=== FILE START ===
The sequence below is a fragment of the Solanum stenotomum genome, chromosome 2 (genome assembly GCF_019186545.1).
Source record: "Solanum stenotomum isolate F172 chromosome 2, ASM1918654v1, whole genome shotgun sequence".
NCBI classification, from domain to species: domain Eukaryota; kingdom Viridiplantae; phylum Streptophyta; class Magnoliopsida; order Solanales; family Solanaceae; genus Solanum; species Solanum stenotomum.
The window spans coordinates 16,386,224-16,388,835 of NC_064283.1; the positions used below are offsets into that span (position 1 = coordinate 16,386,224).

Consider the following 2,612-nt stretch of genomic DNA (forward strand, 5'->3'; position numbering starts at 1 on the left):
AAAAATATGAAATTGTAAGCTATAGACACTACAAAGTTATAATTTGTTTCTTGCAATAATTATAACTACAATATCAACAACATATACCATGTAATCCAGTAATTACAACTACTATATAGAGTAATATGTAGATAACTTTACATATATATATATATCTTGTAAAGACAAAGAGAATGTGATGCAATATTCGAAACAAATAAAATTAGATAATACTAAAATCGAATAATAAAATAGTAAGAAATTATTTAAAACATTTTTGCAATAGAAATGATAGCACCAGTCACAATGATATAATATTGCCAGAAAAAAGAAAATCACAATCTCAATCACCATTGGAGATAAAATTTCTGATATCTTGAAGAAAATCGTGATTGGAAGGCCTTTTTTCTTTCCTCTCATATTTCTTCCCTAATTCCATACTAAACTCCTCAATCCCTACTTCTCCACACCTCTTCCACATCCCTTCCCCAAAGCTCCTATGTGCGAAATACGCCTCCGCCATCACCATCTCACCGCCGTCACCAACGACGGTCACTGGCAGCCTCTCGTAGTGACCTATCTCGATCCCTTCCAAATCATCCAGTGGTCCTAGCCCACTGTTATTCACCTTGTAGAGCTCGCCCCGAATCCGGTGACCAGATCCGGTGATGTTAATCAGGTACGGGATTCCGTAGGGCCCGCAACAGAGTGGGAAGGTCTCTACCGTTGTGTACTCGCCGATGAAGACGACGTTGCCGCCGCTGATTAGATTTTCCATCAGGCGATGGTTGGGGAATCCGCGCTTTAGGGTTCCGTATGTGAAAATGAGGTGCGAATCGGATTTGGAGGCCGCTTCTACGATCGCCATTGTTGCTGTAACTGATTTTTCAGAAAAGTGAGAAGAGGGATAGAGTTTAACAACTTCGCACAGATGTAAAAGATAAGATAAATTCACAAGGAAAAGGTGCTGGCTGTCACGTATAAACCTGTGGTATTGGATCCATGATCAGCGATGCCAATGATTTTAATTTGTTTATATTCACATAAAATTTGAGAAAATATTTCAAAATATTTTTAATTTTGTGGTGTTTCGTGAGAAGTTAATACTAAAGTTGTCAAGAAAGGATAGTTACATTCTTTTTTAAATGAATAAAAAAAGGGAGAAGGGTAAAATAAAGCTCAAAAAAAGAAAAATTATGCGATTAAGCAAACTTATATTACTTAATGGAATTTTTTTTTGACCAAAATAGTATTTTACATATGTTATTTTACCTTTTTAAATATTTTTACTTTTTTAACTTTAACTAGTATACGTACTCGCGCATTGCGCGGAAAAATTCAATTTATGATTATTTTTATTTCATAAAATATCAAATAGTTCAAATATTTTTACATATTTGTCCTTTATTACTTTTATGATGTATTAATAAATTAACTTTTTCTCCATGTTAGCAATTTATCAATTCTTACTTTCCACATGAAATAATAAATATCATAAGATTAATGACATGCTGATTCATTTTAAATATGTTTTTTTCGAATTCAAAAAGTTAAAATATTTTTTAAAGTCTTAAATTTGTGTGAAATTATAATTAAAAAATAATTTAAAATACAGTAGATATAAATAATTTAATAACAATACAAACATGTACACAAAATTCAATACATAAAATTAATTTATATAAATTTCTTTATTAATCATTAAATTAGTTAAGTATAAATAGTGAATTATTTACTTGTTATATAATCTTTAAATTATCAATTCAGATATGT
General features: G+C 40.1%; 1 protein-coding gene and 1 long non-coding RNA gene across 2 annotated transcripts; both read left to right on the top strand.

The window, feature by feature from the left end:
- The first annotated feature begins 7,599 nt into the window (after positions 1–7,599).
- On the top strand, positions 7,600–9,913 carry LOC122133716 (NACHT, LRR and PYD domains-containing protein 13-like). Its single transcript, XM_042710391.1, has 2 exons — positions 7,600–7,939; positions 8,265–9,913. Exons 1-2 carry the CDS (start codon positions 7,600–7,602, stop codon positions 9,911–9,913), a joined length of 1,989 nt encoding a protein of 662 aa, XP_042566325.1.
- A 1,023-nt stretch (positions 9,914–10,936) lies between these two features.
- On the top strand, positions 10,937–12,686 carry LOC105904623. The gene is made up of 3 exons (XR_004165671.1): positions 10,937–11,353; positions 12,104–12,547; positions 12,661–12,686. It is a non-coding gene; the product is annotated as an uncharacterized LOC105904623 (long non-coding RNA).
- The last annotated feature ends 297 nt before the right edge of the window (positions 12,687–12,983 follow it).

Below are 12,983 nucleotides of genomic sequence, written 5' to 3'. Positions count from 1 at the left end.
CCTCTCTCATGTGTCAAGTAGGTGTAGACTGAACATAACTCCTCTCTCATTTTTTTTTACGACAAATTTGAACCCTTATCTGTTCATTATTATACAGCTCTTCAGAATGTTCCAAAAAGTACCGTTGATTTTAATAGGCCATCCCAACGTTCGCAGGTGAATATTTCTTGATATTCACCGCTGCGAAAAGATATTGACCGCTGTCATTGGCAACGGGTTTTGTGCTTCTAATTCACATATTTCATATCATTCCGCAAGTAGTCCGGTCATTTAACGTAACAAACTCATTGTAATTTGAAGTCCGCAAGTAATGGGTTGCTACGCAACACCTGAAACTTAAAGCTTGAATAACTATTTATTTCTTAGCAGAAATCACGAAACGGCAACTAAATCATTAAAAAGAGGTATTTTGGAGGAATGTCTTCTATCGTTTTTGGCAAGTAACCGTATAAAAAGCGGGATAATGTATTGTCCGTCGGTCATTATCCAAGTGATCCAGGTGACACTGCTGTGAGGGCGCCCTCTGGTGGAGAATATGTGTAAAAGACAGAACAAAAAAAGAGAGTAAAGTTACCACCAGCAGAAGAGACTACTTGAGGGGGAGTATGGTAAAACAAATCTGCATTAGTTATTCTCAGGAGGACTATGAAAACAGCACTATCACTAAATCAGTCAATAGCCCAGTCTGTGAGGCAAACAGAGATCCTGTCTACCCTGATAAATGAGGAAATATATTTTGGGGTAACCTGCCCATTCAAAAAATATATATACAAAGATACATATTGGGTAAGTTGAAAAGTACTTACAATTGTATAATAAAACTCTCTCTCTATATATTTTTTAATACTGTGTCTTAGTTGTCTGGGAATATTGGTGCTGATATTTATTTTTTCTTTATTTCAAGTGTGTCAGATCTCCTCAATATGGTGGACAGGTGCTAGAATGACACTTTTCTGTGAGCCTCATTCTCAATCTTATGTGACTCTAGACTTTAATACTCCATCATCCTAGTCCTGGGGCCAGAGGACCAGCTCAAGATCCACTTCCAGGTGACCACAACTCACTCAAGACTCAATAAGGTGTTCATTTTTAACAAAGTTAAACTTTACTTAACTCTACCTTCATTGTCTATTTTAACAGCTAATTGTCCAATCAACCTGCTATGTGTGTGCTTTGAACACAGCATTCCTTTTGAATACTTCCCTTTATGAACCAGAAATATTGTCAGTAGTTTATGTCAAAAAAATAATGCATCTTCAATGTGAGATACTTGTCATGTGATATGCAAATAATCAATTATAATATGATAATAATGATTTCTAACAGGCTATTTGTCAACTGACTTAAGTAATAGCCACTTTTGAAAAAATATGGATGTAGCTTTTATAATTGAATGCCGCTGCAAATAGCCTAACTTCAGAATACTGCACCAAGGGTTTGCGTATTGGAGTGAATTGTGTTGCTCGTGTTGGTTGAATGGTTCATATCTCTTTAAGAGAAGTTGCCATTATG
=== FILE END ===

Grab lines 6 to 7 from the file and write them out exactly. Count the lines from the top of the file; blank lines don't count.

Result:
AAAAATATGAAATTGTAAGCTATAGACACTACAAAGTTATAATTTGTTTCTTGCAATAATTATAACTACAATATCAACAACATATACCATGTAATCCAGTAATTACAACTACTATATAGAGTAATATGTAGATAACTTTACATATATATATATATCTTGTAAAGACAAAGAGAATGTGATGCAATATTCGAAACAAATAAAATTAGATAATACTAAAATCGAATAATAAAATAGTAAGAAATTATTTAAAACATTTTTGCAATAGAAATGATAGCACCAGTCACAATGATATAATATTGCCAGAAAAAAGAAAATCACAATCTCAATCACCATTGGAGATAAAATTTCTGATATCTTGAAGAAAATCGTGATTGGAAGGCCTTTTTTCTTTCCTCTCATATTTCTTCCCTAATTCCATACTAAACTCCTCAATCCCTACTTCTCCACACCTCTTCCACATCCCTTCCCCAAAGCTCCTATGTGCGAAATACGCCTCCGCCATCACCATCTCACCGCCGTCACCAACGACGGTCACTGGCAGCCTCTCGTAGTGACCTATCTCGATCCCTTCCAAATCATCCAGTGGTCCTAGCCCACTGTTATTCACCTTGTAGAGCTCGCCCCGAATCCGGTGACCAGATCCGGTGATGTTAATCAGGTACGGGATTCCGTAGGGCCCGCAACAGAGTGGGAAGGTCTCTACCGTTGTGTACTCGCCGATGAAGACGACGTTGCCGCCGCTGATTAGATTTTCCATCAGGCGATGGTTGGGGAATCCGCGCTTTAGGGTTCCGTATGTGAAAATGAGGTGCGAATCGGATTTGGAGGCCGCTTCTACGATCGCCATTGTTGCTGTAACTGATTTTTCAGAAAAGTGAGAAGAGGGATAGAGTTTAACAACTTCGCACAGATGTAAAAGATAAGATAAATTCACAAGGAAAAGGTGCTGGCTGTCACGTATAAACCTGTGGTATTGGATCCATGATCAGCGATGCCAATGATTTTAATTTGTTTATATTCACATAAAATTTGAGAAAATATTTCAAAATATTTTTAATTTTGTGGTGTTTCGTGAGAAGTTAATACTAAAGTTGTCAAGAAAGGATAGTTACATTCTTTTTTAAATGAATAAAAAAAGGGAGAAGGGTAAAATAAAGCTCAAAAAAAGAAAAATTATGCGATTAAGCAAACTTATATTACTTAATGGAATTTTTTTTTGACCAAAATAGTATTTTACATATGTTATTTTACCTTTTTAAATATTTTTACTTTTTTAACTTTAACTAGTATACGTACTCGCGCATTGCGCGGAAAAATTCAATTTATGATTATTTTTATTTCATAAAATATCAAATAGTTCAAATATTTTTACATATTTGTCCTTTATTACTTTTATGATGTATTAATAAATTAACTTTTTCTCCATGTTAGCAATTTATCAATTCTTACTTTCCACATGAAATAATAAATATCATAAGATTAATGACATGCTGATTCATTTTAAATATGTTTTTTTCGAATTCAAAAAGTTAAAATATTTTTTAAAGTCTTAAATTTGTGTGAAATTATAATTAAAAAATAATTTAAAATACAGTAGATATAAATAATTTAATAACAATACAAACATGTACACAAAATTCAATACATAAAATTAATTTATATAAATTTCTTTATTAATCATTAAATTAGTTAAGTATAAATAGTGAATTATTTACTTGTTATATAATCTTTAAATTATCAATTCAGATATGT
General features: G+C 40.1%; 1 protein-coding gene and 1 long non-coding RNA gene across 2 annotated transcripts; both read left to right on the top strand.